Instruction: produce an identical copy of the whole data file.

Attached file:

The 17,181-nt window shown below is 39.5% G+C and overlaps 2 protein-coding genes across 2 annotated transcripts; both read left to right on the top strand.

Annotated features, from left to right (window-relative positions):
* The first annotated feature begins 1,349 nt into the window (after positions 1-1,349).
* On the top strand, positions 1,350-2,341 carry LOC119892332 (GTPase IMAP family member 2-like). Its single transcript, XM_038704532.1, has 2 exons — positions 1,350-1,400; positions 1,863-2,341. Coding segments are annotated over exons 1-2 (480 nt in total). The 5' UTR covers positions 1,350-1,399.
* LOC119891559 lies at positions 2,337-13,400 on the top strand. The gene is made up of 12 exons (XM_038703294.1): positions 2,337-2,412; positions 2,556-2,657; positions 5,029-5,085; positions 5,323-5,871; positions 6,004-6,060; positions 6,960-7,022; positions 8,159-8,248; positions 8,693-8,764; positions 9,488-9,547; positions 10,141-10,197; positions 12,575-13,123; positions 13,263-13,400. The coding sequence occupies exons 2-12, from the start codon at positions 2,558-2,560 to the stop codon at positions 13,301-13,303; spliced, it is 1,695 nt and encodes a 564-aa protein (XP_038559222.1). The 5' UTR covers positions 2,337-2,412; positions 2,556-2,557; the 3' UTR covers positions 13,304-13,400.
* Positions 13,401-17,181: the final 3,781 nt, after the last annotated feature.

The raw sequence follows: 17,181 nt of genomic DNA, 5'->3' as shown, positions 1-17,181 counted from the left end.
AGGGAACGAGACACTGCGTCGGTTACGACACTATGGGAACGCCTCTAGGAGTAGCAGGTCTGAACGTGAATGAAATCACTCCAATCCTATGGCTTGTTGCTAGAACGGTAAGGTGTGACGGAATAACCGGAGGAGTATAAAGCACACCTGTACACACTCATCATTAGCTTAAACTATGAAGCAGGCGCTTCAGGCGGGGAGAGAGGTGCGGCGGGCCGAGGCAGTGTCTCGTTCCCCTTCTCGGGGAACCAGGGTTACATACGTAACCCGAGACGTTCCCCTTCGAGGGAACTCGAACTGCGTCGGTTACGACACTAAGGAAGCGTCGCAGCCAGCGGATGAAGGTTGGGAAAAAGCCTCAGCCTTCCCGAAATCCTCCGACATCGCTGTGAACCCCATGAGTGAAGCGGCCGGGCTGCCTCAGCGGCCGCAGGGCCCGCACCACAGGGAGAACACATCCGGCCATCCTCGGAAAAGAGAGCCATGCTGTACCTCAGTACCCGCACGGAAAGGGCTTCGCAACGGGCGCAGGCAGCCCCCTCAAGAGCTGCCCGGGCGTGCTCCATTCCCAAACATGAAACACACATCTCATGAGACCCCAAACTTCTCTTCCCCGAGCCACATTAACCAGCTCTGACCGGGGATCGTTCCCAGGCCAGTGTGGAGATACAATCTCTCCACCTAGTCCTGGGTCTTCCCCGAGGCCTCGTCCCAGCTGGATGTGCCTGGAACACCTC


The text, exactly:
The 17,181-nt window shown below is 39.5% G+C and overlaps 2 protein-coding genes across 2 annotated transcripts; both read left to right on the top strand.

Annotated features, from left to right (window-relative positions):
* The first annotated feature begins 1,349 nt into the window (after positions 1-1,349).
* On the top strand, positions 1,350-2,341 carry LOC119892332 (GTPase IMAP family member 2-like). Its single transcript, XM_038704532.1, has 2 exons — positions 1,350-1,400; positions 1,863-2,341. Coding segments are annotated over exons 1-2 (480 nt in total). The 5' UTR covers positions 1,350-1,399.
* LOC119891559 lies at positions 2,337-13,400 on the top strand. The gene is made up of 12 exons (XM_038703294.1): positions 2,337-2,412; positions 2,556-2,657; positions 5,029-5,085; positions 5,323-5,871; positions 6,004-6,060; positions 6,960-7,022; positions 8,159-8,248; positions 8,693-8,764; positions 9,488-9,547; positions 10,141-10,197; positions 12,575-13,123; positions 13,263-13,400. The coding sequence occupies exons 2-12, from the start codon at positions 2,558-2,560 to the stop codon at positions 13,301-13,303; spliced, it is 1,695 nt and encodes a 564-aa protein (XP_038559222.1). The 5' UTR covers positions 2,337-2,412; positions 2,556-2,557; the 3' UTR covers positions 13,304-13,400.
* Positions 13,401-17,181: the final 3,781 nt, after the last annotated feature.

The raw sequence follows: 17,181 nt of genomic DNA, 5'->3' as shown, positions 1-17,181 counted from the left end.
AGGGAACGAGACACTGCGTCGGTTACGACACTATGGGAACGCCTCTAGGAGTAGCAGGTCTGAACGTGAATGAAATCACTCCAATCCTATGGCTTGTTGCTAGAACGGTAAGGTGTGACGGAATAACCGGAGGAGTATAAAGCACACCTGTACACACTCATCATTAGCTTAAACTATGAAGCAGGCGCTTCAGGCGGGGAGAGAGGTGCGGCGGGCCGAGGCAGTGTCTCGTTCCCCTTCTCGGGGAACCAGGGTTACATACGTAACCCGAGACGTTCCCCTTCGAGGGAACTCGAACTGCGTCGGTTACGACACTAAGGAAGCGTCGCAGCCAGCGGATGAAGGTTGGGAAAAAGCCTCAGCCTTCCCGAAATCCTCCGACATCGCTGTGAACCCCATGAGTGAAGCGGCCGGGCTGCCTCAGCGGCCGCAGGGCCCGCACCACAGGGAGAACACATCCGGCCATCCTCGGAAAAGAGAGCCATGCTGTACCTCAGTACCCGCACGGAAAGGGCTTCGCAACGGGCGCAGGCAGCCCCCTCAAGAGCTGCCCGGGCGTGCTCCATTCCCAAACATGAAACACACATCTCATGAGACCCCAAACTTCTCTTCCCCGAGCCACATTAACCAGCTCTGACCGGGGATCGTTCCCAGGCCAGTGTGGAGATACAATCTCTCCACCTAGTCCTGGGTCTTCCCCGAGGCCTCGTCCCAGCTGGATGTGCCTGGAACACCTC